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PostPosted: Thu Mar 10, 2016 10:21 pm 
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DS is currently selecting his options in Year 8.

He has to take:

English Language
English Lit.
Maths
Double Science
ICT
Geography ( or History)

Options
Product Design
Food & Nutrition

He has to select one final choice he is left with Art, Business Studies, Dance, Media or Sport Science. He enjoys Art & his teacher has been telling him he has talent & would expect him to be successful at GCSE, his sport teachesr are equally encouraging. He does enjoy sport (although loathes football) & is also interested in fitness, exercise & it's effects. .

He has no idea what he wants to do after school. Product Design he thoroughly enjoys & excels at. Food & Nutrition appeals as he enjoys cooking, is capable of cooking a nice meal for the family & is also interested in health aspects of food.

The Food & Nutrition & Sport Science teachers both explained how the 2 subjects complemented each other. Product Design said furthering your art skills may be beneficial but not a necessity.

Although currently in the higher sets, he has not always been the most academic of children and does prefer practical subjects.

Any advice would be welcome, we spoke to the teachers at length, but felt a bit like whilst they offered some interesting points they were both selling their subject & a slightly bias.

Thanks.


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PostPosted: Thu Mar 10, 2016 10:40 pm 
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No language options, Rainey?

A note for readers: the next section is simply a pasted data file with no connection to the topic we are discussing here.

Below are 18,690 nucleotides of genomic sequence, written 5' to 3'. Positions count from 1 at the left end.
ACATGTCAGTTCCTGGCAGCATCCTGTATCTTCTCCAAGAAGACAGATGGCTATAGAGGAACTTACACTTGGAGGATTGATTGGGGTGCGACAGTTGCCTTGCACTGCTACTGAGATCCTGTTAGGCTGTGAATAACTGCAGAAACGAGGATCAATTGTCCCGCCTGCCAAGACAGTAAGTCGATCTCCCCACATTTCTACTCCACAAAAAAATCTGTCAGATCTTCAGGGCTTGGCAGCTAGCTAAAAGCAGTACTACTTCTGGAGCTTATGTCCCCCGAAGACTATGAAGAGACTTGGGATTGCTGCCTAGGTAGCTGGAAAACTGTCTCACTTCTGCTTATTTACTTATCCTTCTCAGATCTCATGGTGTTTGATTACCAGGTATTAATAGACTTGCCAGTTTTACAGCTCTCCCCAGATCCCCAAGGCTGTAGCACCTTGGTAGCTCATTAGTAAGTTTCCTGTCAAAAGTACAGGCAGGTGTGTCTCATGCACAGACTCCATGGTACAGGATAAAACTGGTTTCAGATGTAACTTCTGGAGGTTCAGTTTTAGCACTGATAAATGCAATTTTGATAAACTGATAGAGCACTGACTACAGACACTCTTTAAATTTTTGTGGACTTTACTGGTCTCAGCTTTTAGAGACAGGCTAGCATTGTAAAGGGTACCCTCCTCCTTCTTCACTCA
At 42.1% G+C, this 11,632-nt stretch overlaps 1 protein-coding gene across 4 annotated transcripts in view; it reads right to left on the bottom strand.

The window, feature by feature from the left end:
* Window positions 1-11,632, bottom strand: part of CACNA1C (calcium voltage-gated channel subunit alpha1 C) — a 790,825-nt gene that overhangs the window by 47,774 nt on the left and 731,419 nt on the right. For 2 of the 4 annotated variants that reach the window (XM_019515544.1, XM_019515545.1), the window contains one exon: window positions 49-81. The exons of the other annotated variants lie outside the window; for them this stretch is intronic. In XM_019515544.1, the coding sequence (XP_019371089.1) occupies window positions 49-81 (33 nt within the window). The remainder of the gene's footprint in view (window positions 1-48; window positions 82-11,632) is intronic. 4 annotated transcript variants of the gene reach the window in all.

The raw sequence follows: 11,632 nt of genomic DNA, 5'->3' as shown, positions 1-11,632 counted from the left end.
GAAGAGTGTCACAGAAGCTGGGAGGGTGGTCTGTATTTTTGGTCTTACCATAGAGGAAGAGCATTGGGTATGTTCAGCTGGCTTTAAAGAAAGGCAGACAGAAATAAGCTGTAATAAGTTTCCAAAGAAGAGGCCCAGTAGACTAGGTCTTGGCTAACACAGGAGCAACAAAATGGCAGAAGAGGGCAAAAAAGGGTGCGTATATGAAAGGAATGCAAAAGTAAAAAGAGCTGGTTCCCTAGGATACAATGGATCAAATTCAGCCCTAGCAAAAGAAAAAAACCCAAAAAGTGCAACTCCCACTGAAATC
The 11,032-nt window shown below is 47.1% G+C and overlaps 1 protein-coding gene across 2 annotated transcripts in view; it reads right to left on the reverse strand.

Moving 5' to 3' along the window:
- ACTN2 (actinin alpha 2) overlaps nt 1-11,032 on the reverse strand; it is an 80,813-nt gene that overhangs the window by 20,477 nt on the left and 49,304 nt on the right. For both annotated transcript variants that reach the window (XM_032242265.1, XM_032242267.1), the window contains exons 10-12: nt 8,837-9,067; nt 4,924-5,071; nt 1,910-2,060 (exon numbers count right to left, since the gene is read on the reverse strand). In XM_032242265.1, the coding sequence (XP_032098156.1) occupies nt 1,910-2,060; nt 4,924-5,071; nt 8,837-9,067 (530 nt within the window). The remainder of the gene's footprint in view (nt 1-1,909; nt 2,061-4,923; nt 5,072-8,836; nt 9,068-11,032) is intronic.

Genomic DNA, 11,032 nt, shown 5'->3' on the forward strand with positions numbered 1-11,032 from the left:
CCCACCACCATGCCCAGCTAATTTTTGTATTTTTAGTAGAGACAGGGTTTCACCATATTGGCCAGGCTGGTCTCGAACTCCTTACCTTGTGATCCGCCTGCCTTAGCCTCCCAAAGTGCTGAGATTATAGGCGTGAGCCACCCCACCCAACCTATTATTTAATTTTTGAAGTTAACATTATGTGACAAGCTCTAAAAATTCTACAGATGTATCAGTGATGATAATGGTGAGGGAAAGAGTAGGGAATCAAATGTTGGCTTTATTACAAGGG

JD


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PostPosted: Thu Mar 10, 2016 11:06 pm 
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If he is interested in product design then he could be a future engineer. If so then triple science might be useful.

There is no need to take a MFL.

Of the two you ask about I'd go for Sport Science as Art coursework is VERY onerous.


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PostPosted: Fri Mar 11, 2016 6:52 am 
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Thanks for your replies.

No language he finds languages a struggle.

Only the very top set are being offered triple science, so it's not an option for him, he is in the set below.


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PostPosted: Fri Mar 11, 2016 7:39 am 
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At GCSE the best approach is of keeping options open with a range of subjects rather than ending up with a narrow field. So while 'complementary' subjects may have some merit I would be looking to choose from as wide a field as possible.

Product Design and Food Tech are both course work heavy so I would be careful about choosing another such subject, certainly not Art. Even if he enjoys practical subjects he needs to think about keeping enough time free to spend on the core academic subjects.

While Product Design and Food and Nutrition might seem totally different the skills they will teach are actually very similar, so could Sports Science replace Food and Nutrition?

In this situation I would seriously consider Business Studies as the other choice. It isn't hugely academically vigorous but it would provide experience of a different set of skills. Also it isn't course work heavy so would be a better balance in that sense.